In the aftermath of Hurricane Sandy, the Internal Revenue Service has recognized the effects the disaster has caused for many individuals and businesses that have sustained losses. These individuals and businesses will need to consider how to account for the losses by year end.
Taxpayers have the option to deduct casualty losses that occurred to property destroyed as a result of the disaster. Casualty losses are generally deductible in the year the casualty occurred. However, if the loss occurred within a federally declared disaster area, a taxpayer can choose to treat the loss as having occurred in the year immediately preceding the tax year of disaster. The loss can be deducted on either the current year tax return or an amended return for the preceding tax year. This option allows a taxpayer to receive an immediate refund, rather than waiting to file the 2012 tax return to claim the loss.
Individuals are required to claim casualty losses as an itemized deduction. To determine a casualty loss on an individual tax return, the taxpayer must first determine the cost basis in the property before the casualty and the decrease in fair market value of the property as a result of the casualty. From the smaller amount, the taxpayer must subtract any insurance or other reimbursement received or expected to receive. After figuring the amount of the loss net of insurance reimbursements, there are two further limitations on the amount that may be deductible. The first limit is known as the $100 rule, which reduces each total casualty by $100. Only a single $100 reduction applies. The next limit further reduces the total of all losses by 10% of the taxpayer’s adjusted gross income.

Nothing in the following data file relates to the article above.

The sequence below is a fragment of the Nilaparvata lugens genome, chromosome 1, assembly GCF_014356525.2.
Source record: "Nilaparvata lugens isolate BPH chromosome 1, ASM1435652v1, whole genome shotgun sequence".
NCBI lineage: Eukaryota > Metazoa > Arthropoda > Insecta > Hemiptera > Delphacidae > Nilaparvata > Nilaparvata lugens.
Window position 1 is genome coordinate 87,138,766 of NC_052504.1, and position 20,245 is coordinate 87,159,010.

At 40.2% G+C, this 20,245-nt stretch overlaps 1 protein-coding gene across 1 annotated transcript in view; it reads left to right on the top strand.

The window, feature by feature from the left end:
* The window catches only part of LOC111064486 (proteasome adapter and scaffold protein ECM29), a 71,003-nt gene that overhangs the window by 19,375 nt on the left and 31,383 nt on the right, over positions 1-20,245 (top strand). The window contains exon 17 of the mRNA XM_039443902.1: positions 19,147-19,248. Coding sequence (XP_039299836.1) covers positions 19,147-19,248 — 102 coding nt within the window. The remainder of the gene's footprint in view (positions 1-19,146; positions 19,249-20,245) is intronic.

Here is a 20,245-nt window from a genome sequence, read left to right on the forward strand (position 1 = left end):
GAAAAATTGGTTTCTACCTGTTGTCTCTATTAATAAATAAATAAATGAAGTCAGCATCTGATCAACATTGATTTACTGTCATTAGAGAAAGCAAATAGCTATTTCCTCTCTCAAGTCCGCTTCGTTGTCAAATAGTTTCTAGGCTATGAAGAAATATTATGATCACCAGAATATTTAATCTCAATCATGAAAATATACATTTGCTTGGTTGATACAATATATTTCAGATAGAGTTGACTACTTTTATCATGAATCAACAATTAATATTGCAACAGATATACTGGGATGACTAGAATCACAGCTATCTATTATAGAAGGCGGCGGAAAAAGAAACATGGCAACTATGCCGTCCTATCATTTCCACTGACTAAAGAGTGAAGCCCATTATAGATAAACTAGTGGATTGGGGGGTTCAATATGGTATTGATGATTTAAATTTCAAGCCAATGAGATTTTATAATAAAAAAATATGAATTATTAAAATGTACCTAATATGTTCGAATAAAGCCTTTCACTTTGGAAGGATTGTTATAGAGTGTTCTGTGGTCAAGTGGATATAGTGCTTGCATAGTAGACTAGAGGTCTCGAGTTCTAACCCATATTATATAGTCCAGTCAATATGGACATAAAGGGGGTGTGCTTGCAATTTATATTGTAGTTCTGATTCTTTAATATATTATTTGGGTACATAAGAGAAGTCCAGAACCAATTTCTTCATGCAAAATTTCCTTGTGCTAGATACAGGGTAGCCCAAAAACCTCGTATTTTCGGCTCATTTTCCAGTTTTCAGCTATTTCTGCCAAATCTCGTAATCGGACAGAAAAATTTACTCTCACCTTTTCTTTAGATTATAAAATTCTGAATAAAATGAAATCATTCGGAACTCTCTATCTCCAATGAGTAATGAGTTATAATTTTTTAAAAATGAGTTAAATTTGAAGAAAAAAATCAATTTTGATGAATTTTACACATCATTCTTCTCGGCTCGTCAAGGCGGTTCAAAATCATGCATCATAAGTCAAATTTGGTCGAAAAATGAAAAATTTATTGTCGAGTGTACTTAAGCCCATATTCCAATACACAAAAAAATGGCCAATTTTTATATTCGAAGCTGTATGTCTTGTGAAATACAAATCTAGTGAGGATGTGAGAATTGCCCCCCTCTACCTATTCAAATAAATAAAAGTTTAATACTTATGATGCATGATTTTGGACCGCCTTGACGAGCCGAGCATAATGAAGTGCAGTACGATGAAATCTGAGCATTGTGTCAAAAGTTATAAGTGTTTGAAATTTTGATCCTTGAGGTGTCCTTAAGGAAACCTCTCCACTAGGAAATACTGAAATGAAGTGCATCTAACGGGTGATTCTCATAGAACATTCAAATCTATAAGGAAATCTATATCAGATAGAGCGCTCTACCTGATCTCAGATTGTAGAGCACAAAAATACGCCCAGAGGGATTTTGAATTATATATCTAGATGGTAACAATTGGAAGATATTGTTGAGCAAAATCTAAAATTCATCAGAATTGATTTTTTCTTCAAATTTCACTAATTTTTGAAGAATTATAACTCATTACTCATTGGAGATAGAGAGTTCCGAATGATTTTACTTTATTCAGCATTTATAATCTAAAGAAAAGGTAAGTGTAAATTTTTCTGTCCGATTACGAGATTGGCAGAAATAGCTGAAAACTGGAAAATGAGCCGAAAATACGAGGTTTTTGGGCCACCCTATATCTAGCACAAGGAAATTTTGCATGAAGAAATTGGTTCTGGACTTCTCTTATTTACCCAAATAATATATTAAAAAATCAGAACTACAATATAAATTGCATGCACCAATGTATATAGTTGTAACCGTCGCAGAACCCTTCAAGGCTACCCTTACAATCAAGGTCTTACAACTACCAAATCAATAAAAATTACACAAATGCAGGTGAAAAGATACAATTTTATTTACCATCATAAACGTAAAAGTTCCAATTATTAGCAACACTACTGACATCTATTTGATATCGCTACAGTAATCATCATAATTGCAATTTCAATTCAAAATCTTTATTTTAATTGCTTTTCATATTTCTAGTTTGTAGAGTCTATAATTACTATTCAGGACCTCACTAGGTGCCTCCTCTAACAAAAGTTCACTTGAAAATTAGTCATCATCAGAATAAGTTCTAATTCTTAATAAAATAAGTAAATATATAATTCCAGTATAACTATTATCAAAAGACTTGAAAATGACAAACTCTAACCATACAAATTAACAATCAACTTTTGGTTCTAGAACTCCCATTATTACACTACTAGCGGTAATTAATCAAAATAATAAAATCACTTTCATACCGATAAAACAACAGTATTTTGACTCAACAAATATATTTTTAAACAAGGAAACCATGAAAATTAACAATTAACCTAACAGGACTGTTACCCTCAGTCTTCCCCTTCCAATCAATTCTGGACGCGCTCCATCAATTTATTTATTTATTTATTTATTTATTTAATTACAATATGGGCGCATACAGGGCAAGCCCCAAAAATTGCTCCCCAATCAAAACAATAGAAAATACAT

For business or income-producing property, such as rental property, the decrease in fair market value is not considered. To determine a casualty loss for business property, the taxpayer reduces his adjusted basis in the property by any salvage value and any insurance reimbursements received or expected to receive. Losses of business inventory can be treated as either a casualty loss, or by increasing the cost of goods sold. In the past, the IRS has modified the above limitations for large disasters such as last year’s Hurricane Irene. Should there be any modifications to the general rules due to Hurricane Sandy we will keep you posted.